Monday, March 11, 2013

Paul Ryan’s ‘Pro-Growth Tax Reform’ Would Cut Taxes For The Rich, Likely Raise Them On The Middle Class

House Budget Committee Chairman Paul Ryan (R-WI) will release the third edition of his budget Tuesday, and it will again make drastic changes to Medicare, Medicaid, and federal spending levels. It will also revamp the federal tax code through what Ryan touted as “pro-growth tax reform” during an appearance on Fox News Sunday this weekend. If his past budgets are any indication, such tax reform would dramatically lower tax rates on the wealthy and corporations, costing the government trillions of dollars in revenue.

The House budget, Ryan said, would achieve this “pro-growth tax reform” by lowering tax rates across the board while cutting tax expenditures, as CBS reports:

Ryan also repeated his call for “pro-growth tax reform” that lowers rates across the board by eliminating tax expenditures. “That’s good for economic growth,” he said, “That’s good for job creation and hard-working tax payers, by having less loopholes in the tax code.”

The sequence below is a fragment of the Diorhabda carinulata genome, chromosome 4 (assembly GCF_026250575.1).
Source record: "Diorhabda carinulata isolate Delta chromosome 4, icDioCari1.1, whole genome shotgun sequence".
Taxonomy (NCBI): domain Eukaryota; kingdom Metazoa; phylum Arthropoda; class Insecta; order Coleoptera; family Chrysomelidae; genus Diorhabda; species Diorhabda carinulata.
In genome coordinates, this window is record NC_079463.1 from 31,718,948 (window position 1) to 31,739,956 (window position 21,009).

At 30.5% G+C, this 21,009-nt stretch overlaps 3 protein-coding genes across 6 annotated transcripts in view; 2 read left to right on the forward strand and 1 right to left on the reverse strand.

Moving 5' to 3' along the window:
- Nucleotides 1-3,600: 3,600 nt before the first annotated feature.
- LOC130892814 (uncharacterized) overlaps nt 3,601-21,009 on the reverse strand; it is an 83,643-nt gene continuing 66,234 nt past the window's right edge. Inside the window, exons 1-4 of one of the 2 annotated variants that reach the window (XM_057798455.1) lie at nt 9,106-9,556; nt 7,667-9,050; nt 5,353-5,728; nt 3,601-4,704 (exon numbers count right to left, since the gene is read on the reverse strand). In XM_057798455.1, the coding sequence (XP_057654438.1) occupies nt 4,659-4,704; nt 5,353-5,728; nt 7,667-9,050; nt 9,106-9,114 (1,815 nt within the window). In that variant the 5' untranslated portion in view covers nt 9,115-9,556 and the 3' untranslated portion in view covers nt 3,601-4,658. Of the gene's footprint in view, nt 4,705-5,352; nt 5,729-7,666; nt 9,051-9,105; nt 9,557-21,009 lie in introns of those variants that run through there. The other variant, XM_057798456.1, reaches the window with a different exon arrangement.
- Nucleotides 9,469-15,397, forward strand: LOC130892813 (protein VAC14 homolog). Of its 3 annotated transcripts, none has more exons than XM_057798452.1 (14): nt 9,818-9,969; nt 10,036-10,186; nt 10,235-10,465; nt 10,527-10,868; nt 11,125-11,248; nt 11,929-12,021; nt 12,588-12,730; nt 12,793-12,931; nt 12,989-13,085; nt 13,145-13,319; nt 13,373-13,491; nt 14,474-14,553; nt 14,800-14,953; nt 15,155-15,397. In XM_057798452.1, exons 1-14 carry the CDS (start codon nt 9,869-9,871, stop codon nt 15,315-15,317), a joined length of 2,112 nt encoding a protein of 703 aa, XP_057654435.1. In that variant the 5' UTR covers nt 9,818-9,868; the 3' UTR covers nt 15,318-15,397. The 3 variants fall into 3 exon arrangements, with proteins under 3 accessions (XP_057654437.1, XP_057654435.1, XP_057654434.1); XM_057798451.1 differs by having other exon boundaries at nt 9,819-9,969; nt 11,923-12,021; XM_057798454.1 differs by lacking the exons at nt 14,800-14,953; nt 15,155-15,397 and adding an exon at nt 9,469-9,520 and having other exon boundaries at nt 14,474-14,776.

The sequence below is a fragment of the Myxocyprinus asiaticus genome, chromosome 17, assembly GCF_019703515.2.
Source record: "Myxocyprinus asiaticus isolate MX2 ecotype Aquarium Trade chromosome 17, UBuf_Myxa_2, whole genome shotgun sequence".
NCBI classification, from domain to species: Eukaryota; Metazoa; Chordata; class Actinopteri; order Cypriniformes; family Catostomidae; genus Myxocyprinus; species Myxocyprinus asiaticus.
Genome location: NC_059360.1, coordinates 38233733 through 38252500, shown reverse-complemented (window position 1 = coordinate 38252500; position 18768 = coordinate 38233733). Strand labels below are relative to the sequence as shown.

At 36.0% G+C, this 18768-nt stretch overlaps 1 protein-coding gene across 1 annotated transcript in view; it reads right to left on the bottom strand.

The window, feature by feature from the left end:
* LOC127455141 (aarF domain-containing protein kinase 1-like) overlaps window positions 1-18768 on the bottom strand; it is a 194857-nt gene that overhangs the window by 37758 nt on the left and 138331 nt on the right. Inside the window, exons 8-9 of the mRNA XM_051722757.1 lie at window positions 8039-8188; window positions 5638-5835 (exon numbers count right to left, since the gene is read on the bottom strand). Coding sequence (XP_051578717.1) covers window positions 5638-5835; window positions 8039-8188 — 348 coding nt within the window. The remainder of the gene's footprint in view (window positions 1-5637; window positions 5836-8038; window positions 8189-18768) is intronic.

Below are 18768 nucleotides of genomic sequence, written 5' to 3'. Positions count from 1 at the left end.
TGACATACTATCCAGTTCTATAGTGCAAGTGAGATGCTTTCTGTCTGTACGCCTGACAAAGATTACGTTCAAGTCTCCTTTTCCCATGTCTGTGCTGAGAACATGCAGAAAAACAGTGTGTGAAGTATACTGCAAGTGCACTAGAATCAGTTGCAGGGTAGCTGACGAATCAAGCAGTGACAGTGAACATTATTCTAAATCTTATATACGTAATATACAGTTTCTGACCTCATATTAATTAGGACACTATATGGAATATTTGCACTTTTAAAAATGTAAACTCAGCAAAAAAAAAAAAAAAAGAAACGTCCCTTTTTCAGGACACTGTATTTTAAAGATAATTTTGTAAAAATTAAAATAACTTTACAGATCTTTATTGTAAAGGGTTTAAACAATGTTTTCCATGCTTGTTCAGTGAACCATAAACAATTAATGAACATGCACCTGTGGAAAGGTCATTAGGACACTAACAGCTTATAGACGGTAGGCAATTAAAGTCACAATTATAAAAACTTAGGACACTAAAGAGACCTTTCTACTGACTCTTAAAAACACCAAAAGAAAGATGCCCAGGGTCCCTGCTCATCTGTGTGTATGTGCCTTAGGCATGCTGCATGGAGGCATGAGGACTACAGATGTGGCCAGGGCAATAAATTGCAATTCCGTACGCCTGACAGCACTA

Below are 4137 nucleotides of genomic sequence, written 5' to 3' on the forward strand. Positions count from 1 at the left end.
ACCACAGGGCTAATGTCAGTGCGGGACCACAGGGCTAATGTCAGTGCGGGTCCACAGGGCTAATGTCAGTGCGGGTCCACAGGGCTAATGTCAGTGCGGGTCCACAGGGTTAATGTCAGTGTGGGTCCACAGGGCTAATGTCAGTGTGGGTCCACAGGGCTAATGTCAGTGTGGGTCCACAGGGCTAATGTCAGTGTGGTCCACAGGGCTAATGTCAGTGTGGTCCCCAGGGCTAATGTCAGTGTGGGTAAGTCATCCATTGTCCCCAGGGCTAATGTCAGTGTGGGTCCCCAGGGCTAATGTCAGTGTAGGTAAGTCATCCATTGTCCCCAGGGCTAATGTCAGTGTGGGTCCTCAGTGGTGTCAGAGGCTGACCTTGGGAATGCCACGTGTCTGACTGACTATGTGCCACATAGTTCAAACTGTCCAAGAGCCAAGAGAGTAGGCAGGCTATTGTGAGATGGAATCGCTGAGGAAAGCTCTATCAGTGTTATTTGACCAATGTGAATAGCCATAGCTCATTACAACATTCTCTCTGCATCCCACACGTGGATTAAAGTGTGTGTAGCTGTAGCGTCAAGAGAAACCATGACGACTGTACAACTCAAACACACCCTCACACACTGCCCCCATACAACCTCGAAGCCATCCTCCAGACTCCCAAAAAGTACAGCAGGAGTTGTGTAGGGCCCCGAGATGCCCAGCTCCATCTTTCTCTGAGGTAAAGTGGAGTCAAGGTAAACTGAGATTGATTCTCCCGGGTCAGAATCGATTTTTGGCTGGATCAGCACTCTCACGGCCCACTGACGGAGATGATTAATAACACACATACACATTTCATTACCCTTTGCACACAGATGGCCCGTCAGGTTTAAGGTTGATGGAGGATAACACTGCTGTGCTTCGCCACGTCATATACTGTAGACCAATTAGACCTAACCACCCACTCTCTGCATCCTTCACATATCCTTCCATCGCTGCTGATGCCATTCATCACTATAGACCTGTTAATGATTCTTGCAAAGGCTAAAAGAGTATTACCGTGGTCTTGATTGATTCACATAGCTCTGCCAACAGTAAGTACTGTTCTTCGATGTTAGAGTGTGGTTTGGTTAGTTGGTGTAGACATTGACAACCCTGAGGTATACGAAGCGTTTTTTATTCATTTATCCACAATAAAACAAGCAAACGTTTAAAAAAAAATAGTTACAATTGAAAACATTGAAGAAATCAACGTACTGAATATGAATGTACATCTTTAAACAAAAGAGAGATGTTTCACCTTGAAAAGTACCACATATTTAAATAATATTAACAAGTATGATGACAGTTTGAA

Ryan’s last budget, the Path to Prosperity, amounted to a $3 trillion tax cut for the rich and corporations. Ryan and House Republicans said they would make up for that lost revenue by closing tax loopholes, though they never took that step and it is unlikely there is enough politically-feasible revenue to be gained from doing so even if they tried. When Mitt Romney released a similar tax plan during the 2012 election, a nonpartisan analysis found that to avoid adding to the deficit, it would have to raise taxes on middle class families by an average of $2,000. Past plans included in House Republican budgets adhere to the same basic principles as the Romney tax plan and would almost surely require a similar tax increase.

Ryan promises his budget will balance in 10 years, a decade faster than the 2012 version. But he has only been able to claim balance because he assumes revenue will stay north of 18 percent of GDP, even though his tax plan would reduce it to roughly 15 percent of GDP, according to the Center for American Progress’ Michael Linden. To achieve balance without raising sufficient revenue from closing loopholes — which, again, likely isn’t politically possible — Ryan would be forced to raise taxes on the middle class. To avoid raising taxes on the middle class, his plan to reduce America’s debt would instead add substantial amounts to it.

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